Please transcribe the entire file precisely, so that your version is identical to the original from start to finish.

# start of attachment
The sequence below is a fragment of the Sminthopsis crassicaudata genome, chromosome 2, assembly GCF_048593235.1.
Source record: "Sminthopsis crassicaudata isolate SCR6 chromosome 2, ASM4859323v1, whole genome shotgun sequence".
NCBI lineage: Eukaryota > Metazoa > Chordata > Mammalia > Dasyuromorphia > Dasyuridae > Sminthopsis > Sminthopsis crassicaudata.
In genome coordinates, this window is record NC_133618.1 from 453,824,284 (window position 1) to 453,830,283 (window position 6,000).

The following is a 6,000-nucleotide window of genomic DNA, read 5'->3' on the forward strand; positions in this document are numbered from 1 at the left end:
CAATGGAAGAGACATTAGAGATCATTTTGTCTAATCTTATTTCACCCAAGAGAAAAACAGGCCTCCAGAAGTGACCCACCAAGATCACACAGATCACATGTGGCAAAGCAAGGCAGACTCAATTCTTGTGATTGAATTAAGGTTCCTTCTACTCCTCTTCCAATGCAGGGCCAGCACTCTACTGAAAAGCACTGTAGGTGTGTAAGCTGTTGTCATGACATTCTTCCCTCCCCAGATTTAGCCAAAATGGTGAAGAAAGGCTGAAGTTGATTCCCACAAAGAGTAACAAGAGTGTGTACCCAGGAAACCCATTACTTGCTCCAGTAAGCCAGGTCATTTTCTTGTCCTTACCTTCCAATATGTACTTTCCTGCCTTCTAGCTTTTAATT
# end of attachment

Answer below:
The sequence below is a fragment of the Sminthopsis crassicaudata genome, chromosome 2, assembly GCF_048593235.1.
Source record: "Sminthopsis crassicaudata isolate SCR6 chromosome 2, ASM4859323v1, whole genome shotgun sequence".
NCBI lineage: Eukaryota > Metazoa > Chordata > Mammalia > Dasyuromorphia > Dasyuridae > Sminthopsis > Sminthopsis crassicaudata.
In genome coordinates, this window is record NC_133618.1 from 453,824,284 (window position 1) to 453,830,283 (window position 6,000).

The following is a 6,000-nucleotide window of genomic DNA, read 5'->3' on the forward strand; positions in this document are numbered from 1 at the left end:
CAATGGAAGAGACATTAGAGATCATTTTGTCTAATCTTATTTCACCCAAGAGAAAAACAGGCCTCCAGAAGTGACCCACCAAGATCACACAGATCACATGTGGCAAAGCAAGGCAGACTCAATTCTTGTGATTGAATTAAGGTTCCTTCTACTCCTCTTCCAATGCAGGGCCAGCACTCTACTGAAAAGCACTGTAGGTGTGTAAGCTGTTGTCATGACATTCTTCCCTCCCCAGATTTAGCCAAAATGGTGAAGAAAGGCTGAAGTTGATTCCCACAAAGAGTAACAAGAGTGTGTACCCAGGAAACCCATTACTTGCTCCAGTAAGCCAGGTCATTTTCTTGTCCTTACCTTCCAATATGTACTTTCCTGCCTTCTAGCTTTTAATT